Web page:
6. I am so embarrassed that I fell for the joke that I opt to remain anonymous. A counter argument would be cool. While you are at it, if you could explain how 90000 parameters could be estimated from data with 1200 observations using Bayesian MCMC methods, I would be much obliged.

  7. Apparently this is the one day a year that it's worth reading a Bayesian blog. A better signal to noise ratio than we normally expect from Bayesians. :)

  8. Re the "good old days", I prefer to use modern methods of statistical inference (approximately 50 to 70 years old) rather than superceded methods which are more than 240-years-old.

  9. Andrew –

    This post is now a top search result on Google and Bing for "Bayesian Statistics". Given that many people won't understand that this is an April fool's joke, I would modify the title and top of the article with an update to be explicit and link to your other posts and articles about why all these concerns are bogus or don't worry you.

    For those looking for Gelman's real opinions, see his response here:


  10. Concerned: Unfortunately, the #1 Google hit for "Bayesian statistics" is the Wikipedia article on Bayesian inference, which I really really don't like, as it's entirely focused on discrete models. As I've discussed earlier on the blog, I much prefer Spiegelhalter and Rice's Scholarpedia article, which is #9 on the Google list. Maybe some time, instead of writing a couple blog entries, I'll edit the Wikipedia page. This would probably have more impact than any given day of blogging. On the other hand, I'm a little worried that some joker would come in and delete most`of my changes; this seems to have happened the last time I added to a Wikipedia entry.

  11. Would the Bayesian omelette smell as good – if made only from discretely cracked eggs?

    Andrew complained that the Wiki Bayesian entry was “entirely focussed on discrete models.” Is there some _conceptual_ advantage of a continuous model over discrete model – i.e. something important about Bayes theorem or conceptually applying Bayesian analysis in an area of interest that can’t be shown (cartooned) in a discrete model?

    Of course, anyone hoping to implement a realistic Bayesian analysis will need the convenience and conceptual flexibility of continuous models as well MCMC, etc. but for non-statisticians to meaningfully and critically grasp the Bayesian approach?

    Perhaps better put, what can’t be demonstrated without continuity? It must be something about the prior part of the joint probability model (possible parameters values) as the likelihood part is defined by observables that are always really discrete.

    I re-read Spiegelhalter and Rice's Scholarpedia entry spurred by Andrew’s comment and I do think it deserves a _third cheer_. Compared to the Wiki entry, I believe it will be much more helpful, especially for those trying to do science than those trying to pass an introductory course in statistics, than the Wiki entry (or maybe even most other intro Bayes material).

    But as much as we would like to forget it, many researchers blank out completely when they see those conjugate formulas we so easily process and do not excuse themselves from doing research until they can grasp the math, but instead just plod ahead with their incomplete understanding. “Leaving them behind” is I believe a more wrong strategy than trying to help them and the Scholarpedia entry would benefit by providing something in addition to the single conjugate example – even if just by a link.

    The wiki entry has a very simple discrete example were people should be able to see how to calculate the desired posterior directly [ P(Girl|Pants) ] and how it could alternatively and equivalently be calculated by [ P(Girl) * P(Pants|Girl) / P(Pants) ] _exactly_ what Bayes _theorem_ is for this simple discrete joint probability model. The explanation given in the Wiki entry though seems to _stumble_ over this obvious point.

    Or the Scholarpedia’s entry could easily be directly simulated by first drawing from the joint distribution and then conditioning on having 20 infections.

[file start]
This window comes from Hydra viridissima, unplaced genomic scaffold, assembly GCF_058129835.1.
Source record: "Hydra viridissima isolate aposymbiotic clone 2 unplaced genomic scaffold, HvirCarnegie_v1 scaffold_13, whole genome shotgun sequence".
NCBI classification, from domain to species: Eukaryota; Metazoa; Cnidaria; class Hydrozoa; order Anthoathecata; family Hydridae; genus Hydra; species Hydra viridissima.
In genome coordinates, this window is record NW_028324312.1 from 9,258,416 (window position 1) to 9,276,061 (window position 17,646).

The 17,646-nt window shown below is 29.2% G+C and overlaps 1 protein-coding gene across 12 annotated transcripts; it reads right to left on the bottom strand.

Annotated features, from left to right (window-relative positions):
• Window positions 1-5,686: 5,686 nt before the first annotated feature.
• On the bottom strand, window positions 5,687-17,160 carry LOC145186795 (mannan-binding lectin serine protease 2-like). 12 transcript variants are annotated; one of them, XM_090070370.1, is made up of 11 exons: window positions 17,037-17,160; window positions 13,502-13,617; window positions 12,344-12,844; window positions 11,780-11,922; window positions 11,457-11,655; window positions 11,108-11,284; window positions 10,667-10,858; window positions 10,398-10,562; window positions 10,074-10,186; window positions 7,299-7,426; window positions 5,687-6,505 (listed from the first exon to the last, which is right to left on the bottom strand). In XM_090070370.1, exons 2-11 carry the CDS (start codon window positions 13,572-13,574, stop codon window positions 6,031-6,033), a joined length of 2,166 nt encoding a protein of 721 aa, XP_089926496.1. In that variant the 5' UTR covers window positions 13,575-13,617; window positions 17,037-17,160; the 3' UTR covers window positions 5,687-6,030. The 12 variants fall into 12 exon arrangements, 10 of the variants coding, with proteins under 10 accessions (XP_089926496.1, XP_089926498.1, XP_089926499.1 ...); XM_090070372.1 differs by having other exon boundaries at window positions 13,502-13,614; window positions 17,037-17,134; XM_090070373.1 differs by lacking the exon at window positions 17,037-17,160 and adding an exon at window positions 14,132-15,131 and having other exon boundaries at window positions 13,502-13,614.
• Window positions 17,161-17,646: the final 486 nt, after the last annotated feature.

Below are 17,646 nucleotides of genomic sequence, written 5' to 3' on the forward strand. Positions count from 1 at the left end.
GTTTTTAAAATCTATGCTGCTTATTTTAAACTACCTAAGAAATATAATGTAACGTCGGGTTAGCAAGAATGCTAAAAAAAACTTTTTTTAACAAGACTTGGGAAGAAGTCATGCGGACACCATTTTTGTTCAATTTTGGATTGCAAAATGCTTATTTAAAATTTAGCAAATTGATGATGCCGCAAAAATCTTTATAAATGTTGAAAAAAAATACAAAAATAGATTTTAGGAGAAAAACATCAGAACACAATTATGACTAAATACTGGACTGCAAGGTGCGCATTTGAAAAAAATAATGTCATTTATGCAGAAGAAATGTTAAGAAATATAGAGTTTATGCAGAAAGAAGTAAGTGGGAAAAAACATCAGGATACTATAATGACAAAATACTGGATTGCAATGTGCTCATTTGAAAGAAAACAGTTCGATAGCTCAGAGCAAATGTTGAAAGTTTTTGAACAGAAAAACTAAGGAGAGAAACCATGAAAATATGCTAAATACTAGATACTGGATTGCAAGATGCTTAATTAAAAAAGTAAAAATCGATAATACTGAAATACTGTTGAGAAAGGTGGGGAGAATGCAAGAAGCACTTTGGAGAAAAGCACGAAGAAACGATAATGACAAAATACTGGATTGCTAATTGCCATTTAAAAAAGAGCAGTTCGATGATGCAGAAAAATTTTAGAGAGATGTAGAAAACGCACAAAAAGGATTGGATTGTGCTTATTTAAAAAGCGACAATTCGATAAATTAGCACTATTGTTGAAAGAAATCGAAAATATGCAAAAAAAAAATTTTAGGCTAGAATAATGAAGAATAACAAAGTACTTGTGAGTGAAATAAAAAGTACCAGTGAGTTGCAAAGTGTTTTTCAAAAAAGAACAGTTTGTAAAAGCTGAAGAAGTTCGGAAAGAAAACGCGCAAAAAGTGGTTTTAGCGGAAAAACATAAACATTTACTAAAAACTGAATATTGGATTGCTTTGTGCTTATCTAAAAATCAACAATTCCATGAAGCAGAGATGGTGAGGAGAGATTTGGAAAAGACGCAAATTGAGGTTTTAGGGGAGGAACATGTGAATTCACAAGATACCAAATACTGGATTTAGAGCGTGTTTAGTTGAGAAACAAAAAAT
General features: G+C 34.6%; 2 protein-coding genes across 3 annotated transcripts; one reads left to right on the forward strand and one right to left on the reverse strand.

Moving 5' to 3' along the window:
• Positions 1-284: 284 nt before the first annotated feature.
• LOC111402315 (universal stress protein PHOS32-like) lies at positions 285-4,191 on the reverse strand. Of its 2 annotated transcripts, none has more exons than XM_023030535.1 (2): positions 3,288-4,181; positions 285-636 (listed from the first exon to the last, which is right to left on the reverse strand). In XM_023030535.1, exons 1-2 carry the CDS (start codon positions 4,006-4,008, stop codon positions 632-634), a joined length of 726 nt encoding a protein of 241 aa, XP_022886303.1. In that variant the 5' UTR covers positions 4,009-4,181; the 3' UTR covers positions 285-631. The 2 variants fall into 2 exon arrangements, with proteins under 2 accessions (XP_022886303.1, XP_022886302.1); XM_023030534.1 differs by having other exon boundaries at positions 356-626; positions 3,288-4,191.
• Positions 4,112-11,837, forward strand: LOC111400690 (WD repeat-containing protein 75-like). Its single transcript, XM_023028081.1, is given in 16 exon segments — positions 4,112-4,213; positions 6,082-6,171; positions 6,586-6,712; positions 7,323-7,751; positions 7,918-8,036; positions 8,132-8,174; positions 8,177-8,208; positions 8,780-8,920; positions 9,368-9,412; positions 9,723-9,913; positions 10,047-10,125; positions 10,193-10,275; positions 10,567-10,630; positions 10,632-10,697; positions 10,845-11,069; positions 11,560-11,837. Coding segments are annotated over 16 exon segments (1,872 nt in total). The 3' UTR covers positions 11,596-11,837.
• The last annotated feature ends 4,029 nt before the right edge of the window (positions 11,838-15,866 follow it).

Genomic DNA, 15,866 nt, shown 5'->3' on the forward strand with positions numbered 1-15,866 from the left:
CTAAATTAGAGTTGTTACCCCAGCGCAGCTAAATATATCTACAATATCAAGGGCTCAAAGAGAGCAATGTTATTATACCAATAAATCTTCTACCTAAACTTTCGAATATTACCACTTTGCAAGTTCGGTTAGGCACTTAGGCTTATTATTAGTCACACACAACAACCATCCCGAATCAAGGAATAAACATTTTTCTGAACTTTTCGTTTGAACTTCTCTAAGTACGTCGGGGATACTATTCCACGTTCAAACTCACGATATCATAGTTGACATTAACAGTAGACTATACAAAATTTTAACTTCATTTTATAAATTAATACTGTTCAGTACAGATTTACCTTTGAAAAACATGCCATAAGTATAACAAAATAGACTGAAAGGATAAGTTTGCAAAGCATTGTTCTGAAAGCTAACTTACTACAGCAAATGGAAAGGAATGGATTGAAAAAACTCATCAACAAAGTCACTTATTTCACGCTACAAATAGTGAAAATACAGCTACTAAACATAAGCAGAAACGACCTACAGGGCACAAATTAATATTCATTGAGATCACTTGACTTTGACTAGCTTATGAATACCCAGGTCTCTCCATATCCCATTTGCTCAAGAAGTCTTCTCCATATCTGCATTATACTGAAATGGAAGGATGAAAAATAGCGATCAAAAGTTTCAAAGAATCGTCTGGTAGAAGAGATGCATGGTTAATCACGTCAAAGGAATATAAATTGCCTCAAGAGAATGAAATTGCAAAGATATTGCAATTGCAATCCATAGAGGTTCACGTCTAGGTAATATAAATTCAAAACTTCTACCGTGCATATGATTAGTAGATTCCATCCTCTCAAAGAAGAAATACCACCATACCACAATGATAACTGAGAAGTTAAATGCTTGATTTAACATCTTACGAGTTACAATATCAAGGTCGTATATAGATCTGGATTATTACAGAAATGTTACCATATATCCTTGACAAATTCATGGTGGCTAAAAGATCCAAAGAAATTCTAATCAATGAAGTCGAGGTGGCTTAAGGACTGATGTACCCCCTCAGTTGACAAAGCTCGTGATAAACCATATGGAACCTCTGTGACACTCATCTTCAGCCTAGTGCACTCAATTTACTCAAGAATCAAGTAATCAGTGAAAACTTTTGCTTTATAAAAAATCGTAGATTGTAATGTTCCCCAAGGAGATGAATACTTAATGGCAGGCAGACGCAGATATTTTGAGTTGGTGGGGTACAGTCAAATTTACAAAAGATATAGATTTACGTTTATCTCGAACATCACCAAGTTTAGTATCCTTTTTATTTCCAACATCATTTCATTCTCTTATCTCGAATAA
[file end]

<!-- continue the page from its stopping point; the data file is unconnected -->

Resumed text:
prior=rgamma(n, shape=10, rate = 1)
    data.possible=rpois(n,prior * 4)
    likelihood.sim=split(joint.sim[,"data"], round(joint.sim[,"param"]))
    likelihood.sim=sapply(likelihood.sim,function(x) sum(x==20))

    But now for some comments for the _adults_ (mathematically inclined)

    Scholarpedia’s entry “For [scientific rather than personal?] inference, a full report of the posterior distribution is the correct and final conclusion of a statistical analysis” undermines much of the other informed comments in the entry about the tentativeness of models and the need for model checking and revision [assuming they meant scientific inference]. In particular, as pointed out early on this blog by Andrew and others there are real difficulties for other researchers if the likelihood part can not be recovered so that they can apply more appropriate (or at least their) priors. Replication is the perhaps essence of statistics and these things block its fuller assessment.

    “While an innocuous theory” might be better put as “innocuous theorem” [might have been a typo?]

    The “high-dimensional problem” (especially going from regions to intervals) and “summarization of posteriors” (other than univariate ones) was not well discussed. Even in a simple two group experiment going from a credible region for Pc and Pt to a credible region for just Pt/Pc, though less confusing than for confidence regions and intervals is a definite conceptual step – especially for reporting and understanding the contributions of prior and likelihood (e.g. 0/40 versus 0/80).

    The “sets of prior distributions” … “sharing unknown parameters” and “hierarchical models … constructed … on the assumption of shared prior distribution” seems to contradict the distinction made between “epistemological” and “aleatory” probability made at the beginning of the entry. At least that is in meta-analysis where one is modeling an effect that does vary from study population to study population that cannot be predicted – as a random effect. These sometimes inappropriate distinctions between prior and likelihood roles can be a problem – for instance in Indirect Treatment Comparison meta-analysis where at a meeting, experienced researches could not discern that is was a re-parameterization in the likelihood that enabled the indirect comparisons to be made – somehow thinking it must have something to do with the prior. The prior enabled MCMC which makes the analysis easier, but that is a logically different role.

    For “the philosophical rationale” the only thing that is settled is the math – everything will always be wrong but hopefully getting less and less wrong over time.

    But, I would concur with Andrew, but not _discretely_ – the Scholorpedia is definitely a less wrong entry that the Wiki entry.